Linebacker Joshua Perry laughed when he recalled the scene on the Ohio State sideline in the waning moments of a 59-0 romp over Wisconsin in the Big Ten championship game. Coach Urban Meyer was giving hugs all around, and he zeroed in on defensive coordinator Luke Fickell.

Linebacker Joshua Perry laughed when he recalled the scene on the Ohio State sideline in the waning moments of a 59-0 romp over Wisconsin in the Big Ten championship game. Coach Urban Meyer was giving hugs all around, and he zeroed in on defensive coordinator Luke Fickell.

"What was funny was not that Coach Meyer gave him a big hug, but that Coach Fickell was like, 'Bro, I'm still trying to coach a game,' " Perry said. "His reaction was pretty funny. But after the game, you could see how excited everybody was; it was just a great thing to be a part of."

As for Fickell's reaction, Meyer rolled with it.

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"I was so happy for Luke," Meyer said. "I love Luke. He's a Buckeye, he's a great family man, he's a guy that I have a lot of respect for. … He was in a very interesting situation (serving as the interim coach for the 2011 season) before I got here, and he had no reason to be as loyal as he has been to me."

And vice versa. With that in mind, what a difference a year makes.

Meyer, Fickell and the Buckeyes are preparing to play Alabama in a College Football Playoff semifinal at the Sugar Bowl on Jan. 1 in New Orleans. The winner gets the Rose Bowl victor, Oregon or Florida State, in the national championship game on Jan. 12.

This time a year ago, the Buckeyes were licking their wounds after a loss to Michigan State in the Big Ten title game. Meyer wasn't in a hugging mood.

"We were abysmal in pass defense a year ago, so we blew it all completely up," Meyer said. "And that's a credit to being able to bring in a guy the quality of Chris Ash, who is a fine coach and left a coordinator role (at Arkansas) to be a co-coordinator here without any hesitation, and without any hesitation on Luke Fickell's part."

Meyer wanted the defense fixed, and he wanted it done in a team-like fashion. Safeties coach and co-coordinator Everett Withers had conveniently left to become head coach at James Madison. Defensive line coach Mike Vrabel leaped to the NFL's Houston Texans. With Fickell and cornerbacks coach Kerry Coombs still in the room, Meyer hired Larry Johnson away from Penn State to coach the line, and he brought in Ash to do the redesign, with brushstrokes from all.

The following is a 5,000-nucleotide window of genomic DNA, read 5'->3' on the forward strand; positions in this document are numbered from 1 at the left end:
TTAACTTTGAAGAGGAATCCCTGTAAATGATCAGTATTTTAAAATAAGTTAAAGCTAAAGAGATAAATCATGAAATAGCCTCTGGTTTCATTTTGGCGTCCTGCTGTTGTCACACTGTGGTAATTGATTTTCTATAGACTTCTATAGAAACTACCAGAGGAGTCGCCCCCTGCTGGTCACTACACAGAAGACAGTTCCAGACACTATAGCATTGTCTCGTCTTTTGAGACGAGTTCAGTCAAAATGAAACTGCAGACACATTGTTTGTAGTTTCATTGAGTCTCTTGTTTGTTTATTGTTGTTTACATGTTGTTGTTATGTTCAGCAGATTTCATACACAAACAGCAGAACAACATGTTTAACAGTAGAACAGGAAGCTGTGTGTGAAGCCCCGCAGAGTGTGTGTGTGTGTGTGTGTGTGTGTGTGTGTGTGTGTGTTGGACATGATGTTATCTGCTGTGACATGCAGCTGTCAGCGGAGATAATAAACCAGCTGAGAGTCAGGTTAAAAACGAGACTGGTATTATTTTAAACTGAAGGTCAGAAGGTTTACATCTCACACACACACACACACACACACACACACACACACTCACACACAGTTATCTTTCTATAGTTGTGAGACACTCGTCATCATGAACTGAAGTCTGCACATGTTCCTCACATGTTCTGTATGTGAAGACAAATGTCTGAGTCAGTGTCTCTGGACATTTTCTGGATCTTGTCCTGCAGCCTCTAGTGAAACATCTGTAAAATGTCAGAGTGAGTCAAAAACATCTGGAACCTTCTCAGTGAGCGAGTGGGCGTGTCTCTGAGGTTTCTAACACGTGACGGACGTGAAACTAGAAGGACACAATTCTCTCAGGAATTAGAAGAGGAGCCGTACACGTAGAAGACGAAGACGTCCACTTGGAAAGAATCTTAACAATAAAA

"Like on offense right now, we have two coordinators - Ed Warinner, Tom Herman - and myself. It's not one guy calling plays. That's not the way we do business," Meyer said. "We script each play, everybody is involved in game-planning. … I don't want that dictator in there.

"Same thing on defense. … The best I've ever been around" share the work and the planning, "and that's why I think we're doing so well on defense now. There's four good coaches in that room, and obviously the players are being developed."

The shutout of Wisconsin, which included the throttling of running back Melvin Gordon, spoke to that.

"You've got to play your best ball at the end of the year, and I think that's what this team is doing," Fickell said.

The Meyer hug attested to something else, Ash said.

"It speaks volumes of the type of person that Luke is," Ash said. "It's no secret there was a lot of adversity coming out of last season, a lot of questions that had to be answered about how to get the defense going in the right direction. Luke persevered through all of it.

"To see us continue to improve this season, and see us play our best game in the league championship game - Coach Meyer could see that, and (the hug) was a show of recognition of, 'Hey, I appreciate what you've done through the bad times and the good times,' and there will be more good times because of it."

Ohio State, No. 110 nationally against the pass last year (268.0-yard avg.), is No. 17 this year (188.2). In total defense, the Buckeyes were No. 46 last year (377.4) but are No. 15 now (328.0). The Buckeyes also are No. 4 in interceptions (21) and No. 6 in tackles for loss (100) and sacks (40).

The Fickell-Ash consortium has paid dividends.

"They're two partners in crime," middle linebacker Curtis Grant said. "They make it simple for us to understand to just go do our job. And it's all about getting the players to understand and not think about it, just go out and perform. They've done a great job doing it."

But the next challenge is the most formidable: trying to control Alabama's power running game, which is augmented by quarterback Blake Simms hooking up regularly with receiver Amari Cooper, who finished third in Heisman Trophy voting. Does Meyer think he has a national-championship-caliber defense? He said that's to be determined

The Big Ten title-game performance "helped," Meyer said. "I had my reservations during the year, like everybody did, about stopping the run because we installed a back-end-first approach to pass defense. I know Coach (Bill) Belichick and some of those, they work the back end first and move forward. We'd always been a front-end first. We've added a lot of coverage principles. … We're not a finished product. There's too many young players out there. The future is very bright, though."


tmay@dispatch.com

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